West’s Nigeria had shown all the signs of a team suffering from multiple personality syndrome on their way to being knocked out by Senegal’s Lions of Ter­ranga in the semi-finals, and their coach Amodu Shaibu was axed for the relative ignominy of a third place finish. What face they will show against England is anyone’s guess, although their somersaulting strik­er Julius Aghahowa is certain to offer a test of pace to even the best defences at the World Cup.

The same could be said of the hugely gifted Senegal striker El Hadji Diouf, who by his own admission was delayed on his return back to Lens by a trip to consult two local witchdoctors. That he scored the opening goal in Lens’ 2-1 victory over Montpellier upon his arrival instantly remedied any rift with club president Ger-vais Martel.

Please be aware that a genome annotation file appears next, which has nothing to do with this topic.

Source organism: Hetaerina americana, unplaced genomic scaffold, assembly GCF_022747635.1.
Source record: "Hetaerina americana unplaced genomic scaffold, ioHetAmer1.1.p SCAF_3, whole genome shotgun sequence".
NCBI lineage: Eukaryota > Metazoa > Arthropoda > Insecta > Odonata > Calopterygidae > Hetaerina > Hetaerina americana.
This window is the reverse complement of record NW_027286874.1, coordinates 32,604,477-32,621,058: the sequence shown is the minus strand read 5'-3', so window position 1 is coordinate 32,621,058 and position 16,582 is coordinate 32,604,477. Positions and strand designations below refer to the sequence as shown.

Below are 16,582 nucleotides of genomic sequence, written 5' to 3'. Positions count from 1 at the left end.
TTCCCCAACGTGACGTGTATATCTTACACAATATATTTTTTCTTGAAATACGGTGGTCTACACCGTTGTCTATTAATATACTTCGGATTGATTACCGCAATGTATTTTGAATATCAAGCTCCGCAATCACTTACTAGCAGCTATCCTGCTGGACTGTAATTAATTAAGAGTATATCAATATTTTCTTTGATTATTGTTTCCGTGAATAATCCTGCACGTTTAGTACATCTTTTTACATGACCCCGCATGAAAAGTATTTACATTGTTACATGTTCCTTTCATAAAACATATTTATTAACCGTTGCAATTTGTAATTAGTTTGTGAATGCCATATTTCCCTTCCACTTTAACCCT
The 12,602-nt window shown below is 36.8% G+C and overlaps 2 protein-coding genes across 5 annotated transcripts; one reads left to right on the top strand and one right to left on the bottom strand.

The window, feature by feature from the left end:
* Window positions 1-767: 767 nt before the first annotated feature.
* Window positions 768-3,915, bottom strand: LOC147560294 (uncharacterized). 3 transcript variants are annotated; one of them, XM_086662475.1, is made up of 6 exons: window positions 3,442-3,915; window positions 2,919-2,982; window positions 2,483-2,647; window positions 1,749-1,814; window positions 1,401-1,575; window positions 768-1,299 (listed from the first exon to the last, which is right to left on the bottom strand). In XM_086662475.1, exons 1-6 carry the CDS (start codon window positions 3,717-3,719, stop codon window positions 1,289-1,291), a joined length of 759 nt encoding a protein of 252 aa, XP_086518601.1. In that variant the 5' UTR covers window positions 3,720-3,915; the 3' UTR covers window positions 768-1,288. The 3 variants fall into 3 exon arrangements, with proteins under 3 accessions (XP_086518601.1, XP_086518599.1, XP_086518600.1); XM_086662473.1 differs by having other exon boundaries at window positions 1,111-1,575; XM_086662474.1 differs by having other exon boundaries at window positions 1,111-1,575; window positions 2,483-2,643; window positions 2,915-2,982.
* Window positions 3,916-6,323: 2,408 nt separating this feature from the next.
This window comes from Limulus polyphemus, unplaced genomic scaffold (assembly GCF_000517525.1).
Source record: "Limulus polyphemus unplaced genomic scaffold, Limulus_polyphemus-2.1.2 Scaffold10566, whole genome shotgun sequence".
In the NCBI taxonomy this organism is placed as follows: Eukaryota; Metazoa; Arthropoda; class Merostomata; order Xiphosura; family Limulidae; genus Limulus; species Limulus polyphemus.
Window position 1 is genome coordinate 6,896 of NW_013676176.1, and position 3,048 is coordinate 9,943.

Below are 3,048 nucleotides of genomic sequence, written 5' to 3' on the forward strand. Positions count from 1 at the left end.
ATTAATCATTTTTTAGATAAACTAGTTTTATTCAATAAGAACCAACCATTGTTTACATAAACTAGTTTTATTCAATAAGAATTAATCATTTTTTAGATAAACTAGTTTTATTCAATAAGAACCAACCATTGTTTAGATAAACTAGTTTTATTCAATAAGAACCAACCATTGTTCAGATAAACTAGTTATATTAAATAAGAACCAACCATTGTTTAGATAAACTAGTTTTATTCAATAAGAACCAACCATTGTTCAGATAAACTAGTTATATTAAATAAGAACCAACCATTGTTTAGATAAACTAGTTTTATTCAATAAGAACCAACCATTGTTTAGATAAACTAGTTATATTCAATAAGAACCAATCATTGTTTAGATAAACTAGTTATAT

As everyday life gets back to normal in Mali and would-be clients continue to barter at Bamako’s main fetish market for everything from porcupine quills to monkey heads, a sports science student at the local university, Mamadou Touré, suggested one cultural interpretation for the persistence of such unorthodox influences on African football. “You call them sports psychologists, we call them witchdoctors. What’s the difference?”

From WSC 182 April 2002. What was happening this month